As we exited the metro we had to zip up our coats and put up our umbrellas. It turned out that two decisions we had made the day before about our visit to La Sagrada Familia were good ones. The first was to make an online booking for an entry time to see the interior. Our friends, John and Anne, who were with us had done so too. The second had been to take some exterior photos when we had done a reconnaissance visit. It was such a huge building – no wonder it was still incomplete.
We made our way in via the bookshop/entry area and collected some audioguides. As it was still drizzling rain we didn’t stop to look at the exterior but quickly went in. The first thing that struck us was the sheer magnitude, especially the height.
The pillars and walls were massive but still beautiful.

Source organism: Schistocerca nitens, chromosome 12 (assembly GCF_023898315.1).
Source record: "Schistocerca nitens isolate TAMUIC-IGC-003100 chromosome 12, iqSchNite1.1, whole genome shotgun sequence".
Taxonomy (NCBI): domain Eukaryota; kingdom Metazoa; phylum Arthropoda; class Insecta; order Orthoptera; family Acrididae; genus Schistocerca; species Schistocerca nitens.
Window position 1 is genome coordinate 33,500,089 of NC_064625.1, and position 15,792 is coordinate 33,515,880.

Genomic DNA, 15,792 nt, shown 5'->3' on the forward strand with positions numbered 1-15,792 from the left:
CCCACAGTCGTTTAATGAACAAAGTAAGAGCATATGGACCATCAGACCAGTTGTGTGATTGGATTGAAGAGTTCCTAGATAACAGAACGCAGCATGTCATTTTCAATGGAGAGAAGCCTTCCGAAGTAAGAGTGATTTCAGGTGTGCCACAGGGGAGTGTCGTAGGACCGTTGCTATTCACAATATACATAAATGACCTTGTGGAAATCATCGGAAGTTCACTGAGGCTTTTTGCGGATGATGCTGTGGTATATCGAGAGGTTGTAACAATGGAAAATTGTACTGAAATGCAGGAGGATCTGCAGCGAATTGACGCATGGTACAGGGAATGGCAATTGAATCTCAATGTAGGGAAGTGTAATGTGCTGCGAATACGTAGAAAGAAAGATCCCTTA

Gaudi had been very specific in his desire to make the lighting and stained glass windows a feature and clearly this had been realised. The reds and blues were sensational.
The four central pillars of the intersecting naves each had a huge colourful emblem for Matthew, Mark, Luke and John. This is the St Mark one.
Using the audioguides gave us a lot of excellent information and background to the construction of La Sagrada Familia.
There were special features everywhere.
Sadly, even though we had booked to go up one of the towers, due to the rain we couldn’t. However when it stopped we went back outside to have a closer look at the exterior.
The sculpture work was wonderful.
We couldn’t help but be impressed at the detail and size of it all.
One thing is for sure we will return to Barcelona in the next couple of years. There’s so much to see and do still. Certainly saving La Sagrada Familia for our last day had been a fitting conclusion to our time in Barcelona. Sadly we may have to wait another 20 years to return to see this architectural masterpiece completed.